Many of the latest AI technology innovations such as facial recognition, self-driving cars, Google Earth and diagnostic imaging in healthcare are all byproducts of deep learning technology. The dynamic technology first emerged on the tech scene in 2006. Today, it is used in innovative image recognition solutions. Deep learning technology is a more focused, advanced version of machine learning, all housed under the umbrella of artificial intelligence. Typically, machine learning technology takes in data and processes it through algorithms, and then makes a prediction; deep learning use of neural networks allows it to make predictions and decisions in real time, without the delayed thinking stage that machine learning technology often must go through. Because of this capability, smart phone users can unlock their phones using face recognition, without waiting for the technology to confirm their identity. While deep learning has made major improvements in the tech world, there’s still more progress that needs to be made with image recognition.

Where do you see adoption of AI in healthcare having the widest impact?

Since the early 2000s, we’ve seen deep learning perform well in image recognition and in game environments. Applying models like these continues to be a challenge in the healthcare space; however, image models are making leaps and bounds in augmenting radiology tasks.

Language processing is a particularly clear and present application as well. The increase of adoption in computers in patient documentation at the point of care, and the increase in performance of models in this field is particularly progressing, and that we see as fantastic.

What types of companies do you feel will be most instrumental in encouraging the adoption of AI in healthcare? Or do you think it will be the startup scene?

All of them will contribute and already are today. With so much happening in the industry, it is hard to say exactly where the next big breakthrough will come from. On the provider side, the electronic health record vendors such as Cerner and Epic are very aware of this technology and are keen to work with APIs to drive use cases early on within their computer-hosted products.

Big tech companies such as Amazon, Google and Microsoft are determined to make waves in this space. Last year it was reported that Amazon is partnering with JPMorgan Chase and Berkshire Hathaway to pursue a new healthcare venture named Haven. I think the creation of new organizations like Haven are creating new opportunity.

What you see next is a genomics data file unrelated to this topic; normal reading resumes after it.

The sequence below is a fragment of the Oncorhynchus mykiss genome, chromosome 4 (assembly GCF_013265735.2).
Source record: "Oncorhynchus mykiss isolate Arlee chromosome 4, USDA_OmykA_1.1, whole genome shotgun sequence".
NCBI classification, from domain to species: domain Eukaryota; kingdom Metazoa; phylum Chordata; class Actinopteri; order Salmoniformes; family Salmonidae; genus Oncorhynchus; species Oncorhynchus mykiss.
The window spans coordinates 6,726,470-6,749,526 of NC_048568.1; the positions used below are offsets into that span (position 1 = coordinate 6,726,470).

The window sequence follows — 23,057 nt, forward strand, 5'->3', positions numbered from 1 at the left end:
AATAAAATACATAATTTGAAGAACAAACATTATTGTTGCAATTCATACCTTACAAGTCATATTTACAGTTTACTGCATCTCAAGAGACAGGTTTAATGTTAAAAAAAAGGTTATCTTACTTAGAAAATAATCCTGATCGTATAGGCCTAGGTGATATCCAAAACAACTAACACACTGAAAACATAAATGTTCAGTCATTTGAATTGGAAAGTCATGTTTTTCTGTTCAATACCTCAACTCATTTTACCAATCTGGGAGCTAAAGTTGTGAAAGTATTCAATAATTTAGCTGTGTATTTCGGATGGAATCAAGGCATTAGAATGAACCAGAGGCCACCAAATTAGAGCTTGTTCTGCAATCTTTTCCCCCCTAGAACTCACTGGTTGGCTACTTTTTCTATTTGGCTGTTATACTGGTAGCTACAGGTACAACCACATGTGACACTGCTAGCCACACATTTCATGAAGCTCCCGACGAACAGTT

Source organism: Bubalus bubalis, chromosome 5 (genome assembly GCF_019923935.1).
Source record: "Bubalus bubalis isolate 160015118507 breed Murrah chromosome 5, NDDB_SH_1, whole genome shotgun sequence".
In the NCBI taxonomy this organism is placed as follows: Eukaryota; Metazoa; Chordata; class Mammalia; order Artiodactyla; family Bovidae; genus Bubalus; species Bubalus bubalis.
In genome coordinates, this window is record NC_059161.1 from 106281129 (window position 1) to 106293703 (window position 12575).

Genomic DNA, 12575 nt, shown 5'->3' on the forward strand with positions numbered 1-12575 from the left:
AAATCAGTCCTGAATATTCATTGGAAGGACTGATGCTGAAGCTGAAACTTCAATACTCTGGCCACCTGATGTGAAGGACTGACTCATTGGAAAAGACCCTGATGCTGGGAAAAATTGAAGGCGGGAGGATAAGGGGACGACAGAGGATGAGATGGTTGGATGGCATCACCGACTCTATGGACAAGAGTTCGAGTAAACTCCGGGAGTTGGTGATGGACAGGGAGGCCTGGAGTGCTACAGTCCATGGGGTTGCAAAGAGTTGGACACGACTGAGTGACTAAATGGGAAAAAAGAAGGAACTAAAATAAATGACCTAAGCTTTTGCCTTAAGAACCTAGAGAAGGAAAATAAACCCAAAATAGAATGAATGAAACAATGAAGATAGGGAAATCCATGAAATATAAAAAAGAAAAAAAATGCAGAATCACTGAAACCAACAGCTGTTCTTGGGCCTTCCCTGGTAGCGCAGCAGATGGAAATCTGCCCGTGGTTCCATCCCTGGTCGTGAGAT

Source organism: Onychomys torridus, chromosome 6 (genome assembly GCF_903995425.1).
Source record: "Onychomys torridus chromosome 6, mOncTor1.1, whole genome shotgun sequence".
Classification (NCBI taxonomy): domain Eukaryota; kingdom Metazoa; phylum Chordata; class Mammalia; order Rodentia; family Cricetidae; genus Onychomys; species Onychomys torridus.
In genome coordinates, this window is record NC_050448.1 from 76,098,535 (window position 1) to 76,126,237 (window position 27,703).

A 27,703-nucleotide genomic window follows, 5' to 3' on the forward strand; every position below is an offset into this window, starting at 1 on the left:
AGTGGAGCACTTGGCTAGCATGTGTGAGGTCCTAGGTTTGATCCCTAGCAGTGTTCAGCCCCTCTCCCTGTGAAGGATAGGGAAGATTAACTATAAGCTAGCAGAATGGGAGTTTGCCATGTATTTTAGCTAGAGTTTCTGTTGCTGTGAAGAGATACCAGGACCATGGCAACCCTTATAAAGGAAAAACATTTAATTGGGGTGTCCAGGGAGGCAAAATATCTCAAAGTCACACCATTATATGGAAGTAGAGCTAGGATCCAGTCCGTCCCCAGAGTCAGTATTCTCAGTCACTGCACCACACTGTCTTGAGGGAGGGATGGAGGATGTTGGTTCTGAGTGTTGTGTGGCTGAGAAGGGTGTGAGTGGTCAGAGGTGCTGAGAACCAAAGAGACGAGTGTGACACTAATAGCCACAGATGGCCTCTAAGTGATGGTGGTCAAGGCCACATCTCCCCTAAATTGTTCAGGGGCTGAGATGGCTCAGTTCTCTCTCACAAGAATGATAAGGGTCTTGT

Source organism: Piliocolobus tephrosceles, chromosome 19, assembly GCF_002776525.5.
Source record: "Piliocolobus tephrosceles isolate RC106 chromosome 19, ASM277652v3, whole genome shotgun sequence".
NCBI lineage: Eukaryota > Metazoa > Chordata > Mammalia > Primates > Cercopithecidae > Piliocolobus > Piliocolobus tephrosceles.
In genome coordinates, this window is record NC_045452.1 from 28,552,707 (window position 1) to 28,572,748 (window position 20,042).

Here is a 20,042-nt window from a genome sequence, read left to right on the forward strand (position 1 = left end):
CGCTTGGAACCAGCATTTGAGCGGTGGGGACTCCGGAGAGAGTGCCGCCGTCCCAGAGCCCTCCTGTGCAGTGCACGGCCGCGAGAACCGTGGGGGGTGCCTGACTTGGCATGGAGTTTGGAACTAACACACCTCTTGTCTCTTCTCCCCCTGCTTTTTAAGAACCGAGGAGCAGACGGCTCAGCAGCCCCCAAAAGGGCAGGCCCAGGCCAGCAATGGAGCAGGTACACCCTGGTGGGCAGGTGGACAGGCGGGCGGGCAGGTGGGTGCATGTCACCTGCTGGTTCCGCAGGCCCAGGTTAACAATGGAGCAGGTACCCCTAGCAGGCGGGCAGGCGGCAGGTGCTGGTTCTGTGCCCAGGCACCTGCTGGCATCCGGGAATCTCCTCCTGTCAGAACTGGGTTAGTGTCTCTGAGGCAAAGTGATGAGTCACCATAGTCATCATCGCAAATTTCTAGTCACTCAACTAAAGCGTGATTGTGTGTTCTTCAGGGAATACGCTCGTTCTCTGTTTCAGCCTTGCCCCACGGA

Is there any single application of AI you have seen today that really jumped out to you or took you by surprise?

In an August 2018 issue of Nature Medicine, researchers published a report that focused on the use of AI for the diagnosis of retinal disease. The implementation of the technology has effectively addressed the challenge of reviewing complex diagnostic imaging at a pace that experts were unable to keep up with; allowing clinicians more time to assess each patient and provide a referral recommendation to a specialist. This is like the CT machine, where with its invention, we are now able to see things that we could not previously see on a patient with the naked eye. Deriving new information about a patient that was previously not available will incrementally improve each patient’s quality of health in a unique and positive way.


Overall, we are excited to see the increase in demand for innovative AI solutions. The ease of use of these tools and the increase of adoption of AI in healthcare is opening more unique opportunities quickly, further driven by the collaborative development culture surrounding it. With so many advancements happening in the industry, it is safe to say that the use of AI and emergence of big tech in the healthcare space is not going to slow down any time soon. If anything, it is just getting started.

Click here to watch Doctor Gao and his colleagues discuss the impact AI has had on the healthcare industry, common misunderstandings and speculation surrounding AI’s ability to add tangible value to the healthcare space, and how the technology has enabled real-time access to the right insights at the right time to drive improved patient outcomes and economic performance.

By Dr. Gordon Gao, co-director of the Operations and Information Technologies Department at UMD; William Kinsman, senior manager of Product Innovation at Inovalon